Who were the spirits in prison?
Question: "Who were the spirits in prison?"
Answer: The “spirits in prison” are mentioned in the context of what Jesus did in the time between His death and resurrection. First Peter 3:18–20 says, “He was put to death in the body but made alive in the Spirit. After being made alive, he went and made proclamation to the imprisoned spirits—to those who were disobedient long ago when God waited patiently in the days of Noah while the ark was being built.” Note that Jesus’ body was dead and awaiting resurrection, but He was spiritually alive during the time that He visited the spirits in prison. As background, please read our article on “Where was Jesus for the three days between His death and resurrection?”
We know four things about the spirits mentioned in 1 Peter 3:19. They are incorporeal, they are imprisoned, their sin was committed before the Flood, and Jesus visited the place of their captivity to make an announcement to them. Who exactly these spirits are has been the subject of some speculation through the years.
First, let’s look at the word spirits. It is a translation of the Greek word pneumasin, a form of the word pneuma, which means “air, breath, wind.” It is used in the New Testament to refer to angels (Hebrews 1:14), demons (Mark 1:23), the spirit of Jesus (Matthew 27:50), the Holy Spirit (John 14:17), and the spiritual part of man (1 Corinthians 2:11). While the Bible makes it clear that human beings possess spirits (Hebrews 4:12), the Bible never refers to human beings as simply “spirits.” In contrast, God the Holy Spirit, angels, and demons are never said to possess spirits; they are spirits. So the standard meaning of the word spirits in the phrase spirits in prison argues for the spirits’ being something other than human beings.
The spirits in prison cannot be the holy angels, because they have not sinned and are not imprisoned. And, if the spirits in prison are not the spirits of deceased human beings, that leaves us with one option—the spirits in prison are demons. Now, it is clear that not all the demons are imprisoned. The New Testament gives many examples of demonic activity on earth. So the spirits in prison must be a select group of demons who, unlike the rest of their demonic allies, are held captive.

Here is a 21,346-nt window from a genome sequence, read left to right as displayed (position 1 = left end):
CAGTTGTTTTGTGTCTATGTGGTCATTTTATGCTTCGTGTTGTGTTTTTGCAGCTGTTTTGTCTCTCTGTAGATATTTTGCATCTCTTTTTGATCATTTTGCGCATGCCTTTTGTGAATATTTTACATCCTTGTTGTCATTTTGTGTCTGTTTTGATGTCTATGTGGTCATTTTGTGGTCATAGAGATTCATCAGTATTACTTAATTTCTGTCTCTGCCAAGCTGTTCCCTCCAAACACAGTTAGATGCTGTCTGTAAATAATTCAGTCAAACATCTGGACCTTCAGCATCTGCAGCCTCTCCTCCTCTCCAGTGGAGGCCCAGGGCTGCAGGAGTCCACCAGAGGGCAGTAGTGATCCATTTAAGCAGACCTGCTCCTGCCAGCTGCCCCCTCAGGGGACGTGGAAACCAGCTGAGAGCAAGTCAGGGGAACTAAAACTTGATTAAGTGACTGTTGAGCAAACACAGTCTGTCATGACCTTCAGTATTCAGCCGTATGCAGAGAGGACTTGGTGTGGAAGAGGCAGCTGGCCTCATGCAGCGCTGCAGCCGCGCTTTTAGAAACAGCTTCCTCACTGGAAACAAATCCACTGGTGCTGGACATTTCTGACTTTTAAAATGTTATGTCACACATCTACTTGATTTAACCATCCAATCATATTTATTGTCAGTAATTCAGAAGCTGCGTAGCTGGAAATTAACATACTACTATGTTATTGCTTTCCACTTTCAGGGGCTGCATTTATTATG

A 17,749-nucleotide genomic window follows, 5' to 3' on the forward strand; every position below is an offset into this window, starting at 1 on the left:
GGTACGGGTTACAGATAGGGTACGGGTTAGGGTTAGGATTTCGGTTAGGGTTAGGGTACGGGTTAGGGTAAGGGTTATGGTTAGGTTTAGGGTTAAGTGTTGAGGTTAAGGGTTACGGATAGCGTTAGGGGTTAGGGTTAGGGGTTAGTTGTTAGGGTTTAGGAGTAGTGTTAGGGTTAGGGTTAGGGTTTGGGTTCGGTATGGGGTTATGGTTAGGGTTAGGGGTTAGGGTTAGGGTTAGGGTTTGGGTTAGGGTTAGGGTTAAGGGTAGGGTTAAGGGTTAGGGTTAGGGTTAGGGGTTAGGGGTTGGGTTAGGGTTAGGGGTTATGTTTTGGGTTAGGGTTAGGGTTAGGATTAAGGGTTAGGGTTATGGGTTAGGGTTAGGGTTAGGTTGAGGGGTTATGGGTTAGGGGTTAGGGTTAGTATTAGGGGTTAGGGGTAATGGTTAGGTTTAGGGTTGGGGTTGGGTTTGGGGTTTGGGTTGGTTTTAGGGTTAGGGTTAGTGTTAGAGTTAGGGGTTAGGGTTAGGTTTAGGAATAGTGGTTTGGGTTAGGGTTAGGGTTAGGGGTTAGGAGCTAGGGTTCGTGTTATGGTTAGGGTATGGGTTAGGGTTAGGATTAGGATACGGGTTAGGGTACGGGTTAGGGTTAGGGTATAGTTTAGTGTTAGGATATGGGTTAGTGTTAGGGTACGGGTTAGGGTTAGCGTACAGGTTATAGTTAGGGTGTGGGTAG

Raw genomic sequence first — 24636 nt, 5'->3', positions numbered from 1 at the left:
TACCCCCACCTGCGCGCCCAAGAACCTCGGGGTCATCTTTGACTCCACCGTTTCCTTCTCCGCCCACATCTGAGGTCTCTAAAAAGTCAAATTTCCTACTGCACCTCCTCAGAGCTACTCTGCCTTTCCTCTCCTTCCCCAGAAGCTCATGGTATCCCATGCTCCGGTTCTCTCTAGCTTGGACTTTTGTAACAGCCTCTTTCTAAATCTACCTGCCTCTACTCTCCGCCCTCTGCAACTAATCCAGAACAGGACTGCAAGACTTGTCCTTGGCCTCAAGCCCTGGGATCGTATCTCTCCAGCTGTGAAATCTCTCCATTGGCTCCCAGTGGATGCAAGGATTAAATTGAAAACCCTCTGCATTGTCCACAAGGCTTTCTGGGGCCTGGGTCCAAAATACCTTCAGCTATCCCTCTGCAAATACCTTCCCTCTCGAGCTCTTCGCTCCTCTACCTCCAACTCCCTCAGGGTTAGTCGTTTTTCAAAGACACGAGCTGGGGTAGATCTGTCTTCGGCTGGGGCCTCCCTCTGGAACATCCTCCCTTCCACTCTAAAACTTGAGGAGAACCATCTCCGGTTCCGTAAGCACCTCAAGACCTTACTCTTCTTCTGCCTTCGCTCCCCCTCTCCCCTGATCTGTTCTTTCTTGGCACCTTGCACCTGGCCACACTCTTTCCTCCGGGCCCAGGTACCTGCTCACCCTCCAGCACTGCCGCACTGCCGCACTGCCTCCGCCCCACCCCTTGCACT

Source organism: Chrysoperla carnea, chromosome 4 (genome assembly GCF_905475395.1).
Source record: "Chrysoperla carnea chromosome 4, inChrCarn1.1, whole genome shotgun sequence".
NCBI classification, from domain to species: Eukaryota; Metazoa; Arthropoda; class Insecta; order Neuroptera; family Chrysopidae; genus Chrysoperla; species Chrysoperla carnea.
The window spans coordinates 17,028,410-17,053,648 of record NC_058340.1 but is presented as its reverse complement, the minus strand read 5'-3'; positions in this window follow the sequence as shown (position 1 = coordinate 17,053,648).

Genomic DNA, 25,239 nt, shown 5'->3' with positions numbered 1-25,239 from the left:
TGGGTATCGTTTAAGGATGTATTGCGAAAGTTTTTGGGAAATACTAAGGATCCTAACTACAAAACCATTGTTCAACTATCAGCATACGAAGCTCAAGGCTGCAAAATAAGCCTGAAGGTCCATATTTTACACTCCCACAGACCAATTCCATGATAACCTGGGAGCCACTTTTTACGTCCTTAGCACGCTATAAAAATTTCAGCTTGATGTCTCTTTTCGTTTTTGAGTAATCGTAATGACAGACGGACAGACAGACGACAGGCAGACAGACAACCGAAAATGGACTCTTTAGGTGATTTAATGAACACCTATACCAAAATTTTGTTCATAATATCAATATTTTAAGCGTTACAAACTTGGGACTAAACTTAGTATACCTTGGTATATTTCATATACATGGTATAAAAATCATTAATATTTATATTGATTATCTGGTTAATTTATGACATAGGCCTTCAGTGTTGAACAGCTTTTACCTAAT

What might be a reason for some, but not all, of the demons to be imprisoned? Jude 1:6 gives us an important clue: “The angels who did not keep their positions of authority but abandoned their proper dwelling—these he has kept in darkness, bound with everlasting chains for judgment on the great Day.” There are some fallen angels that committed an egregious crime of some kind; Jude 1:6 does not give details, but the demons’ sin was related to how they “did not keep their own position but deserted their proper dwelling.” Revelation 9:1–12, 14–15, and 2 Peter 2:4 also speak of a group of very wicked angels that are currently bound.
The sin the spirits in prison committed could be the one in Genesis 6:1–4, which records the “sons of God” mating with the “daughters of men” and producing a race of giants, the Nephilim. If the “sons of God” were fallen angels, then the sin of Genesis 6 involved angels leaving the place where they belonged in an act of disobedience before the Flood—and that corresponds to what the apostle mentions in 1 Peter 3:19. It seems likely that the demons who cohabited with human women were imprisoned by God to prevent them from repeating that sin and to discourage other demons from trying it.
According to 1 Peter 3:19, Jesus “made proclamation” to these spirits in prison. The word translated “proclaimed” or “preached” means “to publicly declare” or “to herald.” Peter says that Jesus went to the Abyss and proclaimed His victory to the fallen angels imprisoned there. They had lost, and He had won. The cross triumphs over all evil (see Colossians 2:15).
Recommended Resource: Angels: Elect & Evil by C. Fred Dickason
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Questions about Angels and Demons
Who were the spirits in prison?